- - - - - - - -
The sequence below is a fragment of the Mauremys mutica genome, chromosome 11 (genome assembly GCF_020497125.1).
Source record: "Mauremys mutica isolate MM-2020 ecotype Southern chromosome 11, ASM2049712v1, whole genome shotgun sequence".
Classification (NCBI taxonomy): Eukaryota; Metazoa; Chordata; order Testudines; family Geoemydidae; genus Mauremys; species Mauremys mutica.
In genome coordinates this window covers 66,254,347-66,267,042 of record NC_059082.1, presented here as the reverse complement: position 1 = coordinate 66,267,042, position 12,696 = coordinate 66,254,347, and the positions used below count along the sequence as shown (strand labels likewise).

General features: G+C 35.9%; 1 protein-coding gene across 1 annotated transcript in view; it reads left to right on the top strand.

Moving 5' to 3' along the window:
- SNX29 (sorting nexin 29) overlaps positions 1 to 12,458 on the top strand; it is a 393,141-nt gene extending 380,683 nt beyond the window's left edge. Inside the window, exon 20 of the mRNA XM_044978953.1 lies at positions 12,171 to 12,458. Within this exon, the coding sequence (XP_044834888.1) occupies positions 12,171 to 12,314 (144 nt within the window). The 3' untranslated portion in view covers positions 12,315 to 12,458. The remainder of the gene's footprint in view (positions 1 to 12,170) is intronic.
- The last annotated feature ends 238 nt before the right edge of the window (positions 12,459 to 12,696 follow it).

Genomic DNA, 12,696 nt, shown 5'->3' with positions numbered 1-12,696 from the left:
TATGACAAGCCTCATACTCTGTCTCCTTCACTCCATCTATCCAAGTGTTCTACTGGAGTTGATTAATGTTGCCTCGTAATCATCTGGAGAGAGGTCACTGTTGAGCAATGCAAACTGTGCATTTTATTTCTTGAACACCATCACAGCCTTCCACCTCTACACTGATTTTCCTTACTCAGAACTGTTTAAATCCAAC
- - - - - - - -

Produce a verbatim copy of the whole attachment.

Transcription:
The sequence below is a fragment of the Mauremys mutica genome, chromosome 11 (genome assembly GCF_020497125.1).
Source record: "Mauremys mutica isolate MM-2020 ecotype Southern chromosome 11, ASM2049712v1, whole genome shotgun sequence".
Classification (NCBI taxonomy): Eukaryota; Metazoa; Chordata; order Testudines; family Geoemydidae; genus Mauremys; species Mauremys mutica.
In genome coordinates this window covers 66,254,347-66,267,042 of record NC_059082.1, presented here as the reverse complement: position 1 = coordinate 66,267,042, position 12,696 = coordinate 66,254,347, and the positions used below count along the sequence as shown (strand labels likewise).

General features: G+C 35.9%; 1 protein-coding gene across 1 annotated transcript in view; it reads left to right on the top strand.

Moving 5' to 3' along the window:
- SNX29 (sorting nexin 29) overlaps positions 1 to 12,458 on the top strand; it is a 393,141-nt gene extending 380,683 nt beyond the window's left edge. Inside the window, exon 20 of the mRNA XM_044978953.1 lies at positions 12,171 to 12,458. Within this exon, the coding sequence (XP_044834888.1) occupies positions 12,171 to 12,314 (144 nt within the window). The 3' untranslated portion in view covers positions 12,315 to 12,458. The remainder of the gene's footprint in view (positions 1 to 12,170) is intronic.
- The last annotated feature ends 238 nt before the right edge of the window (positions 12,459 to 12,696 follow it).

Genomic DNA, 12,696 nt, shown 5'->3' with positions numbered 1-12,696 from the left:
TATGACAAGCCTCATACTCTGTCTCCTTCACTCCATCTATCCAAGTGTTCTACTGGAGTTGATTAATGTTGCCTCGTAATCATCTGGAGAGAGGTCACTGTTGAGCAATGCAAACTGTGCATTTTATTTCTTGAACACCATCACAGCCTTCCACCTCTACACTGATTTTCCTTACTCAGAACTGTTTAAATCCAAC